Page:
Growth Engine Principles

   At The Unstuck Group, we use the word growth engine to describe a ministry component that drives the vision and growth of the church. While working with churches, often different engines emerge, but there are a few that seem to always show up. Typically engines such as assimilation, small groups, leadership development or outreach always make it to the whiteboard. Growth engines help churches break through growth barriers. 

 Growth engines are vital for church growth. Imagine a brand new car, decked out with leather and all the extras, but with an old clunky engine under the hood. While the car may look good at first glance, cosmetics will not take us very far.

Here are a few things we know to be true about engines

  • Engines consist of many working parts, but should make one harmonious sound. When you hear something knocking, it's a sign that something needs repaired, retooled or replaced.

  • Engines need both oil and water in order to operate efficiently. One is not more important than the other. 

  • Engines have a tachometer to measure pressure and load; this keeps the engine operating in a healthy zone without blowing anything up.

  • Engines cannot operate without friction, which means they require scheduled maintenance. 

 Now, let's translate this into the church world...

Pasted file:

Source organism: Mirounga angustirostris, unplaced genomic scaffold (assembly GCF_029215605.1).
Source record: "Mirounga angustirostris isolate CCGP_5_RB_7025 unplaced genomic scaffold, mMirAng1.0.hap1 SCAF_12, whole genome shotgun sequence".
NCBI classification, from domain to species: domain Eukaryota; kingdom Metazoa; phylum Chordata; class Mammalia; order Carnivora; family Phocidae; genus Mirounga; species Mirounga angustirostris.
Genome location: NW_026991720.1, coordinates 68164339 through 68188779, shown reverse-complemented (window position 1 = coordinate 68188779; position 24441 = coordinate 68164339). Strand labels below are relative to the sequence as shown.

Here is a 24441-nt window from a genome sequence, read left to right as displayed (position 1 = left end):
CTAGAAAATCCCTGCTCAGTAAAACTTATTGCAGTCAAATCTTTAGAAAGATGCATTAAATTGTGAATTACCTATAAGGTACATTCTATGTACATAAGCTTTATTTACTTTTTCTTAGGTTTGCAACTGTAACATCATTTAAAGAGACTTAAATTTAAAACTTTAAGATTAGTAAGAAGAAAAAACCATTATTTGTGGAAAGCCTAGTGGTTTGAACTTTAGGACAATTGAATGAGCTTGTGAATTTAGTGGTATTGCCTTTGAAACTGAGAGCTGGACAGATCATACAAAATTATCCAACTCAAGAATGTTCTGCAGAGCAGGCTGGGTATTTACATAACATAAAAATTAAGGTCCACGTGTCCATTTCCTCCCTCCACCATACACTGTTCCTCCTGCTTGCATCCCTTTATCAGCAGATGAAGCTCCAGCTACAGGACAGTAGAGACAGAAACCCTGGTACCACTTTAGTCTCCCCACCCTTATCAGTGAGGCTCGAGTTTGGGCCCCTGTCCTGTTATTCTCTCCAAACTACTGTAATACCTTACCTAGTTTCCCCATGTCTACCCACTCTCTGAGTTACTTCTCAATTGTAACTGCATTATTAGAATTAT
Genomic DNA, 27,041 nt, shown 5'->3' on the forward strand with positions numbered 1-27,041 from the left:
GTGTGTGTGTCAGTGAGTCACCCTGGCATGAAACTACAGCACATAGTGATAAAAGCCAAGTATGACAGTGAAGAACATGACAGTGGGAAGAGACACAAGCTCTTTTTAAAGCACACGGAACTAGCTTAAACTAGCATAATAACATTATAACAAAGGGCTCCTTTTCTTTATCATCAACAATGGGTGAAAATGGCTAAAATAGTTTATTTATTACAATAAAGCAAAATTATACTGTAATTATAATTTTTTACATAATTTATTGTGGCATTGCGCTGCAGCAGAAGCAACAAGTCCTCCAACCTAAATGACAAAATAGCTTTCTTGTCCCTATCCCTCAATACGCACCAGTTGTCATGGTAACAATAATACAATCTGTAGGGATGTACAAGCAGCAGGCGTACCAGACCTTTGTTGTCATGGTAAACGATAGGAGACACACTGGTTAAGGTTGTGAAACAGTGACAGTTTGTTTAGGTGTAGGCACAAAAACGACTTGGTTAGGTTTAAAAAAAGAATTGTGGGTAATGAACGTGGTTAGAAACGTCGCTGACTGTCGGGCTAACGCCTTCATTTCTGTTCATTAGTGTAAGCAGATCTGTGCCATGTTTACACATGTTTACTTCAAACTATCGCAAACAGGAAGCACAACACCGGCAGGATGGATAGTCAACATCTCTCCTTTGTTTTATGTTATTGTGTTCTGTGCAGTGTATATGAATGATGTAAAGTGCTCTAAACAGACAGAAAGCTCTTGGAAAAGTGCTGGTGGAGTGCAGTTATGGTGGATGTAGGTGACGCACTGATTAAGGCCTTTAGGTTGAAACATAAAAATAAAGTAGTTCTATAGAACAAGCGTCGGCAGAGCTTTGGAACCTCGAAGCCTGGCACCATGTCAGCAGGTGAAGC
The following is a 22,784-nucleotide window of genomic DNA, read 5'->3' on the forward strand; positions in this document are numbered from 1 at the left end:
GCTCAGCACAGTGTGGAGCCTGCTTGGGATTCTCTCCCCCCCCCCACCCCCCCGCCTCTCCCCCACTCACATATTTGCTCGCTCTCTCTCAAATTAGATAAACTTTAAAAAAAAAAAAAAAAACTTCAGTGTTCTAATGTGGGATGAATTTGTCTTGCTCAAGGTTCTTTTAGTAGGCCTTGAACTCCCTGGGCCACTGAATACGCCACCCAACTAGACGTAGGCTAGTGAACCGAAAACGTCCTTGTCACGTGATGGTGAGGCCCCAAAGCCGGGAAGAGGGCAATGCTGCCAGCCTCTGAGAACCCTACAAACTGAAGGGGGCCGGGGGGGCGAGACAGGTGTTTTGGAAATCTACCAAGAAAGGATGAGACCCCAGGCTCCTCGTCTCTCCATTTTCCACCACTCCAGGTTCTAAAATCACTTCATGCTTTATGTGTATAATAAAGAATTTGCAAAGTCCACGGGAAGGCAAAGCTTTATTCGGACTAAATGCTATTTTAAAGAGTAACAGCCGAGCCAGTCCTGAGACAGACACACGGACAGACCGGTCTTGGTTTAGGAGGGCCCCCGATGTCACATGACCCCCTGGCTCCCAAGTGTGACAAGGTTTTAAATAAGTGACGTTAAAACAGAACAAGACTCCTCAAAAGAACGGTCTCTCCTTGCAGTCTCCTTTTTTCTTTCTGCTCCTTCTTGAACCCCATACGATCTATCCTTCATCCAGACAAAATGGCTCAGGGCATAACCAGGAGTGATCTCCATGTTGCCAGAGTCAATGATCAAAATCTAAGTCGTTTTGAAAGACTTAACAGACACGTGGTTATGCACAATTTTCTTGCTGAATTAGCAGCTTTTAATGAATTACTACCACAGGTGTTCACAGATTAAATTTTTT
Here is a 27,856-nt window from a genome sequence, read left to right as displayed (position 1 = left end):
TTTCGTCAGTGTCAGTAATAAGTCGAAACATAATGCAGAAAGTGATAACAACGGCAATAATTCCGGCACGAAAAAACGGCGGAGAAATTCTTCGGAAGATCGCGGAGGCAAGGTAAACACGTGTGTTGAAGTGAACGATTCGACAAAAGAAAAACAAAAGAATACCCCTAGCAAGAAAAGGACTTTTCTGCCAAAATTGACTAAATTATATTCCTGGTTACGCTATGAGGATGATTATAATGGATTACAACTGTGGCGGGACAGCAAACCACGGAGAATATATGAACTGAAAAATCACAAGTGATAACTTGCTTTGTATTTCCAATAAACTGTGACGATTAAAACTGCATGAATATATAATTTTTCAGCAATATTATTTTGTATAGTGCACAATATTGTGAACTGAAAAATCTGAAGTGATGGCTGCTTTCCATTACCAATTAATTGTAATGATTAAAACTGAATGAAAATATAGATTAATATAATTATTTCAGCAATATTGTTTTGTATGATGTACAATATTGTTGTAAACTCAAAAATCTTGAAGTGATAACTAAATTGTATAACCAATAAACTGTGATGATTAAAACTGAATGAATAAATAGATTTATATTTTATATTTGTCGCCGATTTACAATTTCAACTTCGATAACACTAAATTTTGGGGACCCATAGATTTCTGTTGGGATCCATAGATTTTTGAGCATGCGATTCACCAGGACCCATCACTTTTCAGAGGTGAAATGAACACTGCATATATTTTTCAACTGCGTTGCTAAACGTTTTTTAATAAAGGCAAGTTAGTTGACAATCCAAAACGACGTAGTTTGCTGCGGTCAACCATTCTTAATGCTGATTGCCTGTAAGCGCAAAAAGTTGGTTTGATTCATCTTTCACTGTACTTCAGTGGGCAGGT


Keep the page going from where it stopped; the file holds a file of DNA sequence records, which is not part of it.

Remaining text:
What are the top four or five growth engines in your church that drives both growth and vision? As you answer those questions, here's some things to remember about those engines.

  • Growth engines typically have many working parts (e.g. children's ministry has a children's pastor, teachers, volunteer coordinator, etc); the objective is for all the different parts to make one sound of unity. If you hear a lot of knocking and pinging, the engine needs immediate attention. 

  • While chemistry is one of the most important elements of teamwork, it doesn't always exists among everyone on the team. Different personalities and gifting are often necessary to move a ministry further along. Much like oil and water, though there's some resistance between the two, both are needed to for optimal engine performance. 

  • Growth engines need a tachometer. As pastors and leaders, we have to understand what healthy pressure looks like. Overloading an engine will eventually blow something up and not enough pressure will result in little progress.

  • Because growth engines are geared with people and movement, friction will always occur. Anytime there is friction, there will always be wear and tear. Regular health checks on your leaders, teams and processes can help your growth engine run longer and further.


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